Still, some groups have already gone forward with various forms of protests against such laws. Last week, Major League Baseball announced it was moving its All-Star game out of Georgia, which recently passed a series of restrictive voting measures. On Monday, actor Will Smith and director Antoine Fuqua also announced that they no longer plan to film their runaway slave thriller “Emancipation” in the state.

Some Companies Didn’t Speak Out in Wednesday’s Letter

Both federal and state Republicans have been very vocal as businesses have continued to lob criticism at their proposed laws. 

Last week, Senate Minority Leader Mitch McConnell warned businesses to “stay out of politics,” though he later walked back that statement.

Two weeks ago, the Georgia state House voted to strip Delta Airlines of its tax breaks after the company spoke out against the state’s new voting laws. In fact, that reprimand might explain why it and other Georgia-based companies like Coca-Cola were absent from Wednesday’s letter. 

According to The New York Times, people involved in the process of organizing this letter said those companies feared more blowback and also did not feel the need to speak up again.

Connected to that, The Times reported that some companies originally tried to have the line of “oppos[ing] any discriminatory legislation” removed, but they later signed anyway after Chenault and Frazier insisted the line was crucial.

See what others are saying: (The New York Times) (The Washington Post) (The Hollywood Reporter)

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Nike To Clean and Resell Used Sneakers at a Discounted Price

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  • At least 15 Nike retail locations in the U.S. are participating in a new program the company calls “Nike Refurbish,” which is aimed at reducing waste.
  • As part of it, Nike will restore shoes with manufacturing flaws, as well as donated or returned shoes, and resell them at a discounted price.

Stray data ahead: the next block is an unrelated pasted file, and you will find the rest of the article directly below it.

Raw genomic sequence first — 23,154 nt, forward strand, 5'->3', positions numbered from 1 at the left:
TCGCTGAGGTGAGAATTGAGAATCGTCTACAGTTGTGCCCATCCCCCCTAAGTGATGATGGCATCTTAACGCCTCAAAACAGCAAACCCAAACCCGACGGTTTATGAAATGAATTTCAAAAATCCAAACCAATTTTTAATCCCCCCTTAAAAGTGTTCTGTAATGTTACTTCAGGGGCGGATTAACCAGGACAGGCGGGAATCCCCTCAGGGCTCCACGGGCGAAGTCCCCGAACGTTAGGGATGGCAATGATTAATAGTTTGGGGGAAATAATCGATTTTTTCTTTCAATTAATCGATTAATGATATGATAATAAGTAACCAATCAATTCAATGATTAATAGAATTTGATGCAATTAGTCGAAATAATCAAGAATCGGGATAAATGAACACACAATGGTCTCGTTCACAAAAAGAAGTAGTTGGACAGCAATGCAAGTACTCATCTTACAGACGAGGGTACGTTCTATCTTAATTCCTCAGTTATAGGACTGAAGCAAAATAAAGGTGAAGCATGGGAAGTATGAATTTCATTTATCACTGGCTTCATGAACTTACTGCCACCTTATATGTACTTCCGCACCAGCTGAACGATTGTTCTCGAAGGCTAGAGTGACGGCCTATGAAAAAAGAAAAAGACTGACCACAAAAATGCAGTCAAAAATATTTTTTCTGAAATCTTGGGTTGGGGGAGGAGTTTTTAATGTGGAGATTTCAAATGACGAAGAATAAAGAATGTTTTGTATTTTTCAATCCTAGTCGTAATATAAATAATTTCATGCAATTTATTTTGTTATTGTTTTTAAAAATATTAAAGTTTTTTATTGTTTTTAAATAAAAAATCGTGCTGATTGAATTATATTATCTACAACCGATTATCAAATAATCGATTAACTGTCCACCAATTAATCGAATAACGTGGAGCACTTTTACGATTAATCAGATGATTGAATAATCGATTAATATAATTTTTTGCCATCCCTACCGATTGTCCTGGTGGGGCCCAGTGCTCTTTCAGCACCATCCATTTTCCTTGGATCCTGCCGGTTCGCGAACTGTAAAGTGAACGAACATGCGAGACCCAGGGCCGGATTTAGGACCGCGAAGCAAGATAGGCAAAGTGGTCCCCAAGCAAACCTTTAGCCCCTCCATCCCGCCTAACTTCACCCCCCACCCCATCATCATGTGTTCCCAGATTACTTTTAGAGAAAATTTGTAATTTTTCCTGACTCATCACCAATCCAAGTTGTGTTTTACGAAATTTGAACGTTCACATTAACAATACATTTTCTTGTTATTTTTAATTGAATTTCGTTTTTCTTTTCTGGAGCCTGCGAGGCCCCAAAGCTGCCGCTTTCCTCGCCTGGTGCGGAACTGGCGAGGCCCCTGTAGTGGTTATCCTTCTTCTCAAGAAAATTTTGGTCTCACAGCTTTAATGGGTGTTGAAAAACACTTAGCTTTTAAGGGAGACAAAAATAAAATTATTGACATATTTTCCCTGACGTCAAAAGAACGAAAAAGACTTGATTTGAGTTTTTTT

• Shoes at the end of their wear will be recycled into Nike Grind materials that are used to construct running tracks, gym floors, playgrounds, other Nike products, and more.

Nike Refurbish

Nike announced a new program on Monday called “Nike Refurbish” that will help boost sustainability and reduce waste.

As part of the program, the brand will take donated and returned shoes that are like new or gently used, as well as shoes with cosmetic manufacturing flaws, then clean and restore them to resell at a discounted price. Returned shoes must have been brought back within Nike’s 60-day return period in order for them to be resold. 

Nike employee restoring an eligible pair of sneakers. Source: Nike

All the refurbished shoes will have labeling on the box with information about their condition grade. Plus, they are also covered under Nike’s 60-day return policy. 

Nike Refurbished Footwear Sustainability Initiative | Well+Good
Source: Nike

Nike’s Recycling Efforts

Nike didn’t say what it previously did with returned sneakers in its announcement, but the new plan is part of its wider attempts to recycle materials.

On its website, it markets the initiative as a way for customers to “help keep shoes out of landfills.” and join Nike’s efforts towards, “Zero carbon and zero waste to help protect the future of sport.” 

Shoes that are truly at the end of their wear will be recycled into Nike Grind materials that are then used for tons of other projects, including running tracks, gym floors, playgrounds, outdoor courts, as well as other Nike apparel and footwear.

Nike Grind | Nike Purpose
Nike Grind material that was used to create an outdoor track. Source: Nike

So far, 15 Nike retail locations across the U.S. are confirmed to be participating in this model, but there are plans in place to expand this list over the course of 2021.